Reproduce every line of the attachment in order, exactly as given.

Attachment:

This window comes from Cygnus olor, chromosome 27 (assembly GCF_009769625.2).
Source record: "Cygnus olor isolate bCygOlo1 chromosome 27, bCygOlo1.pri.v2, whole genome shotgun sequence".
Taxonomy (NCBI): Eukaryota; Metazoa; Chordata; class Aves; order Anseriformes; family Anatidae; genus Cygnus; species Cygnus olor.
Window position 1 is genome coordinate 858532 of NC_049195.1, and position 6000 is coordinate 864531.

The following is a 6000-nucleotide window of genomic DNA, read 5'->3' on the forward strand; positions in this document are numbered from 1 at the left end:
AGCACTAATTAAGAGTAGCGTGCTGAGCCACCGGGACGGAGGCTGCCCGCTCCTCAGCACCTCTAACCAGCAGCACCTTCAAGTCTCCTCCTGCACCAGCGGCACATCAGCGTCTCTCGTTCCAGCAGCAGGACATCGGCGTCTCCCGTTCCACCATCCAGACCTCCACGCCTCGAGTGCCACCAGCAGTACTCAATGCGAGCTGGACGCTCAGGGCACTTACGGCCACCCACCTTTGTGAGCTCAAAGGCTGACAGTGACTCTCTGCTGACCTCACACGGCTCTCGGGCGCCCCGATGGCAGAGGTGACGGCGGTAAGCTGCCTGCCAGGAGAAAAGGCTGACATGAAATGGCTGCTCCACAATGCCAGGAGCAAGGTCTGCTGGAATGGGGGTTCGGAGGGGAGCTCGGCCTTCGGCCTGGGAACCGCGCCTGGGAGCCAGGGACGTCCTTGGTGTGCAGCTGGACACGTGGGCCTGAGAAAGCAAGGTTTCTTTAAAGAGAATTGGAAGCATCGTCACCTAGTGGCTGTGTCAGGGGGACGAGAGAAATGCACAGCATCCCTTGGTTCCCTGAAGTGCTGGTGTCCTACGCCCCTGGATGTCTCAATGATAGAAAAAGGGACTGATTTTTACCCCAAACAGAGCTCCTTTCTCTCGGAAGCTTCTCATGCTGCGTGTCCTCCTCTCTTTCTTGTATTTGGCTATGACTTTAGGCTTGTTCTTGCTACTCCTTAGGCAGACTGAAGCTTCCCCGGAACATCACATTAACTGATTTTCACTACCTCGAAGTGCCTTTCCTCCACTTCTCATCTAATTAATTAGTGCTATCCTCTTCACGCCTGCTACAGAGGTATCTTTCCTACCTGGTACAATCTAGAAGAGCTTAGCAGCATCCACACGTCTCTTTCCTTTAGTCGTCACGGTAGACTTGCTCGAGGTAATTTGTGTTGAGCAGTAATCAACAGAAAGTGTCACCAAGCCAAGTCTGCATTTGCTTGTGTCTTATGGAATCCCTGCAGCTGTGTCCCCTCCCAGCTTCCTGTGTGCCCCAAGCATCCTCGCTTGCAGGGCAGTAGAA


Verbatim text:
This window comes from Cygnus olor, chromosome 27 (assembly GCF_009769625.2).
Source record: "Cygnus olor isolate bCygOlo1 chromosome 27, bCygOlo1.pri.v2, whole genome shotgun sequence".
Taxonomy (NCBI): Eukaryota; Metazoa; Chordata; class Aves; order Anseriformes; family Anatidae; genus Cygnus; species Cygnus olor.
Window position 1 is genome coordinate 858532 of NC_049195.1, and position 6000 is coordinate 864531.

The following is a 6000-nucleotide window of genomic DNA, read 5'->3' on the forward strand; positions in this document are numbered from 1 at the left end:
AGCACTAATTAAGAGTAGCGTGCTGAGCCACCGGGACGGAGGCTGCCCGCTCCTCAGCACCTCTAACCAGCAGCACCTTCAAGTCTCCTCCTGCACCAGCGGCACATCAGCGTCTCTCGTTCCAGCAGCAGGACATCGGCGTCTCCCGTTCCACCATCCAGACCTCCACGCCTCGAGTGCCACCAGCAGTACTCAATGCGAGCTGGACGCTCAGGGCACTTACGGCCACCCACCTTTGTGAGCTCAAAGGCTGACAGTGACTCTCTGCTGACCTCACACGGCTCTCGGGCGCCCCGATGGCAGAGGTGACGGCGGTAAGCTGCCTGCCAGGAGAAAAGGCTGACATGAAATGGCTGCTCCACAATGCCAGGAGCAAGGTCTGCTGGAATGGGGGTTCGGAGGGGAGCTCGGCCTTCGGCCTGGGAACCGCGCCTGGGAGCCAGGGACGTCCTTGGTGTGCAGCTGGACACGTGGGCCTGAGAAAGCAAGGTTTCTTTAAAGAGAATTGGAAGCATCGTCACCTAGTGGCTGTGTCAGGGGGACGAGAGAAATGCACAGCATCCCTTGGTTCCCTGAAGTGCTGGTGTCCTACGCCCCTGGATGTCTCAATGATAGAAAAAGGGACTGATTTTTACCCCAAACAGAGCTCCTTTCTCTCGGAAGCTTCTCATGCTGCGTGTCCTCCTCTCTTTCTTGTATTTGGCTATGACTTTAGGCTTGTTCTTGCTACTCCTTAGGCAGACTGAAGCTTCCCCGGAACATCACATTAACTGATTTTCACTACCTCGAAGTGCCTTTCCTCCACTTCTCATCTAATTAATTAGTGCTATCCTCTTCACGCCTGCTACAGAGGTATCTTTCCTACCTGGTACAATCTAGAAGAGCTTAGCAGCATCCACACGTCTCTTTCCTTTAGTCGTCACGGTAGACTTGCTCGAGGTAATTTGTGTTGAGCAGTAATCAACAGAAAGTGTCACCAAGCCAAGTCTGCATTTGCTTGTGTCTTATGGAATCCCTGCAGCTGTGTCCCCTCCCAGCTTCCTGTGTGCCCCAAGCATCCTCGCTTGCAGGGCAGTAGAA